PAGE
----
It takes an expert filmmaker to span such a broad career within a few hours. Edgar Wright is up to the charge. It’s important to consider his technique. This is a documentary that is not always par for the course, but with Edgar Wright, it inevitably is important. Because the edit defines the shape of the thing. The work demands not just a thorough understanding, a long-term investment in an underground band that has always defied conventionality, but the innate ability to tell the story. The story that has always eluded even the members of the band. Critics want you to love Sparks. Sparks may or may not want you to love Sparks. Fans of the band may not even be sure if they always love Sparks. Edgar Wright provides us a means, not only to admire the band, but to understand in depth their processes. This is among the best music documentaries because everyone will leave the documentary not just full of great trivia about an endlessly interesting band, but understanding the outsized influence of their music, and how they fit into the greater history of music history, as a whole.
What Edgar Wright also understands is that the band ought to remain a mystery. By their own framing of the story, because they are the primary subjects of information, the whole thing is bound to be a show-within-a-show. By the end of the documentary, there is a hilarious reveal. The brothers turn the whole thing on its head. After two and a half hours, they question whether what we’ve seen is truly the indefensible document, the all-knowing profile of the band as they were. They are still in on the joke. Edgar Wright is in on the joke. With that knowledge, know that Sparks have found an idealistic pairing, just the right person to tell the story.
The documentary is also vital at painting a portrait of the things that could have been. Sparks as they wanted to be perceived. Sparks as history would have remembered them, if we were all in on the joke much sooner. There is the one massive missed opportunity, the only moment the brothers seem to regret, that Wright gives affectionate attention. Sparks almost made a film with Jaques Tati. Confusion was going to star both brothers. Monsieur Hulot was going to grab a fake gun from a tv station, which happened to be a real gun, and kill himself. Then the brothers would be shipped in from the United States to teach the French television station how television was really made. It would’ve been what the band always pined for: that spark of recognition from a French auteur (preferably this really funny one) that would’ve aligned their interests with the final product of their imagined selves.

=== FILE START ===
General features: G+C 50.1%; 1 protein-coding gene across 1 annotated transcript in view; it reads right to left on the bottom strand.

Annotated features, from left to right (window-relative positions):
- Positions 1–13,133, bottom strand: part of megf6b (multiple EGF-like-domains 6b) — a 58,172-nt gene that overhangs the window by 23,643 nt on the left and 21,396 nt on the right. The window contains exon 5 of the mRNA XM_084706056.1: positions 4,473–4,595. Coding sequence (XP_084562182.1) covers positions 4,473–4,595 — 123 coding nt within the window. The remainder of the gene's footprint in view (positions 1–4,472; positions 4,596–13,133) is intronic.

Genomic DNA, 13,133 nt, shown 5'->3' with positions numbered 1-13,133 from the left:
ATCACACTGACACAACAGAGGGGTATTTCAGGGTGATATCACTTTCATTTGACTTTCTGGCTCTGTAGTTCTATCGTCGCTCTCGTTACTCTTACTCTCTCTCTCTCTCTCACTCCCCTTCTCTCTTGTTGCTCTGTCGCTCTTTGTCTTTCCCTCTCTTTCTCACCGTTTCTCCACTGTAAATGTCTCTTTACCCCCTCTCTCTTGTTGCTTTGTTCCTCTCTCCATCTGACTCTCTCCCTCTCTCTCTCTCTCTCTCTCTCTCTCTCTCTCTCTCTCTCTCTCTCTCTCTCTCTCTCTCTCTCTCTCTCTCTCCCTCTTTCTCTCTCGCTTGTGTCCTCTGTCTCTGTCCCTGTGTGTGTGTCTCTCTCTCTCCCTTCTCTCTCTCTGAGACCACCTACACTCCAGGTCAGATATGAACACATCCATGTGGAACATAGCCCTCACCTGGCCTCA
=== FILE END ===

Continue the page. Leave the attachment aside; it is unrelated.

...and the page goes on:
What we take away from The Sparks Brothers is both this longing to see the band as they always saw themselves, this way: as worldly patrons of the arts. We also leave the film realizing that this very documentary is that final act. This is the alignment Sparks had always been seeking. They did not star in Jaques Tati’s Confusion, as he met an untimely death in its planning stages, but it was going to be the next Playtime in scope and the form of its execution. Instead, Sparks big movie debut was 1977’s disaster film, Rollercoaster, also a disaster among critics and at the box office. As their career has dictated, the band never got to have the final say on their legacy. After five decades, they still have not had the final say. Edgar Wright has.